Looking up at the night sky, you might get intimidated by how vast space is.  What you might not realize is that there’s space all around you. This space can be positive or negative. This doesn’t have to do with the energy in the room (although that’s important, too) rather it has to do with where things lay.

In this photo, two flower vases sit in the middle of the composition.  They take up space.  Everything surrounding it is negative space: it’s where nothing is going on, really.

Now, let’s take this same image and crop it differently.

Feels a little uncomfortable, right?  There’s less positive space than negative space.  It feels empty and off-kilter.  Placing your subjects in a space properly can change the entire mood of the image.


Last but certainly not least, we have texture.   Texture is one of my personal favorites.  Take a look at your surroundings.  No matter where you are, there’s probably at least one interesting texture.  Look at your clothes.  Are you wearing something soft like fleece, or something tough like leather?  Can you tell how it feels without even looking at it?  If you’re outside, can you see any wood or stones?  Maybe brick?  These all have a visible texture.

You can practice drawing with the elements of art using any of these images as a reference photo. They’re all public domain, meaning you can use them for any purposes.  I would love to see your renditions of these flowers! Please email with any art that you would like to show me, and it could end up in the blog!

I hope you have a great week, and I’ll be seeing you soon to discuss the Principles of Design.

Being Bad At First is Okay: Experiencing it Firsthand

If you read last week’s blog, you know that I had discussed how scary it can be to start a new hobby, even if it is exciting.  Sometimes it is downright terrifying.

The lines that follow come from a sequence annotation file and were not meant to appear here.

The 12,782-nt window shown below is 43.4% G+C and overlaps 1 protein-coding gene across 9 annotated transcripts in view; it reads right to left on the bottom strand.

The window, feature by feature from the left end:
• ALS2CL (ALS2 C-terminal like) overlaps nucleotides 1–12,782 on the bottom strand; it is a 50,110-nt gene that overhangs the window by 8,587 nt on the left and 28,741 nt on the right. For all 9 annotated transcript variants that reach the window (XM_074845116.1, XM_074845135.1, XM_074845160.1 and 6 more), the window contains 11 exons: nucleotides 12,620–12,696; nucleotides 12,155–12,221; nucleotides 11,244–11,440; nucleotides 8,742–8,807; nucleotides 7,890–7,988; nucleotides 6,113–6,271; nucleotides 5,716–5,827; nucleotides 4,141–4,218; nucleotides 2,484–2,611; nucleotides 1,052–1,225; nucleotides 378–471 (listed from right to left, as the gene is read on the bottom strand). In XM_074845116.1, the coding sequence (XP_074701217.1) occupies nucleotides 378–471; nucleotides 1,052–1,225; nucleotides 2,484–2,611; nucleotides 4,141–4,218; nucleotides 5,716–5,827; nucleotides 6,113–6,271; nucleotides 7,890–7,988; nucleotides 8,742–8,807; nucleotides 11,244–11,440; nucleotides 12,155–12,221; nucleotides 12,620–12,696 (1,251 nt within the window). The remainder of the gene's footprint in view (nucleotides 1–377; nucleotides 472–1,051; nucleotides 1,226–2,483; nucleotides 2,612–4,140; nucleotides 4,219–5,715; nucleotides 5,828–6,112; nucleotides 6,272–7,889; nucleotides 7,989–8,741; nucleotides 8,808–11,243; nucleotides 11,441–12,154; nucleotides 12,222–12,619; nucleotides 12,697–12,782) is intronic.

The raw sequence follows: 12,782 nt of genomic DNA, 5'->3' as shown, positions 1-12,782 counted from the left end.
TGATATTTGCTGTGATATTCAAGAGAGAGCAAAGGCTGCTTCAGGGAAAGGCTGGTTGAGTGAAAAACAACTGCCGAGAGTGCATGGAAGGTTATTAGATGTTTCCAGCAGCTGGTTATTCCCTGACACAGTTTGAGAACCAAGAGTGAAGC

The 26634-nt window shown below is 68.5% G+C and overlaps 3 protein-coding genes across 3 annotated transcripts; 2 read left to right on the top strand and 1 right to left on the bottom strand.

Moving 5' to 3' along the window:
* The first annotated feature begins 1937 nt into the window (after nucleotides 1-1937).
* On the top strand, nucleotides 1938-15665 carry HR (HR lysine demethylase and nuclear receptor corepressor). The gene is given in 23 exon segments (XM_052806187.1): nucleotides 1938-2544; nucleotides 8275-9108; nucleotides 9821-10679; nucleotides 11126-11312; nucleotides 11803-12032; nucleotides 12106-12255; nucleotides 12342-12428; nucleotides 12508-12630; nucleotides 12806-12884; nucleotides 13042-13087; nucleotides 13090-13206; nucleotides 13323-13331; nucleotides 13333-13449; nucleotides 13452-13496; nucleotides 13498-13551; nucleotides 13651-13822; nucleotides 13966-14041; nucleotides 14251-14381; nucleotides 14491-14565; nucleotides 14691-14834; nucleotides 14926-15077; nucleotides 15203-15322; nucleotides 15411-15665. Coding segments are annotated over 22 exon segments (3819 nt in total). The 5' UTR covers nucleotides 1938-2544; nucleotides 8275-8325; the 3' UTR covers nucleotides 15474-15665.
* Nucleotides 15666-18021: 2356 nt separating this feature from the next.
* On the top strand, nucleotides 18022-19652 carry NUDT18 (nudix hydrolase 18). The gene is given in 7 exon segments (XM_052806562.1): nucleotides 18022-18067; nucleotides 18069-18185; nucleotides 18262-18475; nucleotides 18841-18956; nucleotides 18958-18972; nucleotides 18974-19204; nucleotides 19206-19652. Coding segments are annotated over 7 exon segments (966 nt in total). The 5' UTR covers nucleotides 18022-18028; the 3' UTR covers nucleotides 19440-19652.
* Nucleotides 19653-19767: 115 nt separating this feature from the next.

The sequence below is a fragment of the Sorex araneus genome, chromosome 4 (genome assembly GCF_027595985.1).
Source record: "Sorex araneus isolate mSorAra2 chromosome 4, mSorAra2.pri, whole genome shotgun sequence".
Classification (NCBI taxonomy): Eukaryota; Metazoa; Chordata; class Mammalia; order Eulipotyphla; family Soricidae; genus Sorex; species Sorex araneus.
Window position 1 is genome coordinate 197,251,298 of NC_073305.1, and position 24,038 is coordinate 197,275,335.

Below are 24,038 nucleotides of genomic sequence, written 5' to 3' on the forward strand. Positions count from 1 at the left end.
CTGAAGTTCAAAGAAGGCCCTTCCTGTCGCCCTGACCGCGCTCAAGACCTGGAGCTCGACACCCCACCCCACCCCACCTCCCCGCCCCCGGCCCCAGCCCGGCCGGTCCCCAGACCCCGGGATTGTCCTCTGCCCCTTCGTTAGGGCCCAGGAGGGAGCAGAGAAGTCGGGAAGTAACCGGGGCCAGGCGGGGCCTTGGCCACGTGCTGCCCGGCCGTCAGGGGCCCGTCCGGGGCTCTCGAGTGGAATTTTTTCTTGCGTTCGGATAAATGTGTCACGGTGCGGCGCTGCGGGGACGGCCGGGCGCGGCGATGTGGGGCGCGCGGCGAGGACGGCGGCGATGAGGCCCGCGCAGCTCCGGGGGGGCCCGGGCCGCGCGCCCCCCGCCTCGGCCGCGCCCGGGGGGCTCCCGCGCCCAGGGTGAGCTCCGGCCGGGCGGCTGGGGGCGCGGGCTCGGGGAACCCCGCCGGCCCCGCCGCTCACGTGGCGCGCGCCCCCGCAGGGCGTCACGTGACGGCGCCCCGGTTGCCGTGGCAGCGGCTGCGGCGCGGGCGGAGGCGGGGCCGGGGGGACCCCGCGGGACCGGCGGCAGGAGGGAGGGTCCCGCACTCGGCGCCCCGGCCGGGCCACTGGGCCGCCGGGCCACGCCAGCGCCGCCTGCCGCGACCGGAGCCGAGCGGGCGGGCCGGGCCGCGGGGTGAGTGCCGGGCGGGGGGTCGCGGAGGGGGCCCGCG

This week I remembered that first hand.  As a designer, painter, and even photographer, I’m usually behind the camera.  Very rarely am I in front of it.

So when I set off to vlog as a means of introducing myself, I did not expect it to be so uncomfortable.  I mean, I was getting secondhand embarrassment when I was editing the video because I couldn’t stand to look at my own stiff form trying to choke out information in front of a camera.

I ended up scrapping 45 minutes of raw video in favor of some standard iPhone vlogging.  Sometimes you just have to improvise.  Drawing or painting is the same way: it doesn’t always go as planned, but if you can learn to adapt, you can still make something beautiful.

“If at first you don’t succeed, you are running about average.” 

M.H. Alderson

Overcoming the Fear of Creating through Understanding How To Create

New beginnings are terrifying.

Whether you’re trying out a new diet, moving, starting school, a career shift, or even picking out a hobby, the prospect of change is always a little unsettling.  There’s a lot to consider.  Is this change something that will impact the rest of my life? What if something goes wrong?

Fortunately, new beginnings are also exciting.  What if something goes right?

Creating a blog is something I’ve put off for many years.  I’ve tried and I’ve failed before, because I had no idea how big of a commitment it would really be.  Now I can safely say that I’m ready, and I’m excited; even if I’m a little scared.

Maybe you’re ready for a change, too.  Maybe you’ve decided you want to jump into that hobby you’ve been meaning to pick up. If that hobby is drawing, painting, or even taking that preexisting hobby of drawing/painting and turning it into digital art, look no further.  You’ve come to the right place.

If your dream is to learn how to draw, you’ve probably at one point been in the presence of an artist while they were in the process of creation and felt that slight tinge of jealousy.  “I’d kill to be able to draw like that,” you think. But then you go home, get out the pencil and paper, and you have no idea where to start.  The white blank sheet is far too intimidating.

Whether you want to make visual concepts in your head come to life, or you simply want to learn to draw a realistic portrait, you have to start somewhere.  

Most of the time, the reason that people give up art is because they’re afraid of the failure involved.  Not being good at something immediately, especially something as personal as creation, is scary.

It’s okay to be scared, but it’s important to do it anyway.  This is how we learn and grow.  Before you can learn to do anything, you must gain the confidence to be able to do it.

Simple pencil drawing of a woman looking straight at the reader


There’s a lot to take in when you’re first starting.  If you’re brand new to art, don’t jump into trying to make a masterpiece.  You’ll overwhelm yourself.  Rather, you should focus on sketching.